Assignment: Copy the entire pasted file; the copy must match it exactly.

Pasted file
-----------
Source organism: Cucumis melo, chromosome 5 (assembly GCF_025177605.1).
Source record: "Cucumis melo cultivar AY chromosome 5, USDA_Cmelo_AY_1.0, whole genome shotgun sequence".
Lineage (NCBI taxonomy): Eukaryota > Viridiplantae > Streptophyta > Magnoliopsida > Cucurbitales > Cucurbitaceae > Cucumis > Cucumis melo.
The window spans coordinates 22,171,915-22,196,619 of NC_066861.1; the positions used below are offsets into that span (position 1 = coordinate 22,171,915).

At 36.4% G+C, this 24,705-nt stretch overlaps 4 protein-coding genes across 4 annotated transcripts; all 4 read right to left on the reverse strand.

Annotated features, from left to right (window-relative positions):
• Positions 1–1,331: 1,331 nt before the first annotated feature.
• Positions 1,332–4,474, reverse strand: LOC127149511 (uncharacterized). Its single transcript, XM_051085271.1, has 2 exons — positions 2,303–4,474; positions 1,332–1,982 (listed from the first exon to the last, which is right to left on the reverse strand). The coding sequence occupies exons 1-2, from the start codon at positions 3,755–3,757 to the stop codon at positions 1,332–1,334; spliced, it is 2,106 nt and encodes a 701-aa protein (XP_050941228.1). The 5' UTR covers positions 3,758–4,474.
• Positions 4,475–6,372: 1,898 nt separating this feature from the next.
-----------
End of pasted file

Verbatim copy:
Source organism: Cucumis melo, chromosome 5 (assembly GCF_025177605.1).
Source record: "Cucumis melo cultivar AY chromosome 5, USDA_Cmelo_AY_1.0, whole genome shotgun sequence".
Lineage (NCBI taxonomy): Eukaryota > Viridiplantae > Streptophyta > Magnoliopsida > Cucurbitales > Cucurbitaceae > Cucumis > Cucumis melo.
The window spans coordinates 22,171,915-22,196,619 of NC_066861.1; the positions used below are offsets into that span (position 1 = coordinate 22,171,915).

At 36.4% G+C, this 24,705-nt stretch overlaps 4 protein-coding genes across 4 annotated transcripts; all 4 read right to left on the reverse strand.

Annotated features, from left to right (window-relative positions):
• Positions 1–1,331: 1,331 nt before the first annotated feature.
• Positions 1,332–4,474, reverse strand: LOC127149511 (uncharacterized). Its single transcript, XM_051085271.1, has 2 exons — positions 2,303–4,474; positions 1,332–1,982 (listed from the first exon to the last, which is right to left on the reverse strand). The coding sequence occupies exons 1-2, from the start codon at positions 3,755–3,757 to the stop codon at positions 1,332–1,334; spliced, it is 2,106 nt and encodes a 701-aa protein (XP_050941228.1). The 5' UTR covers positions 3,758–4,474.
• Positions 4,475–6,372: 1,898 nt separating this feature from the next.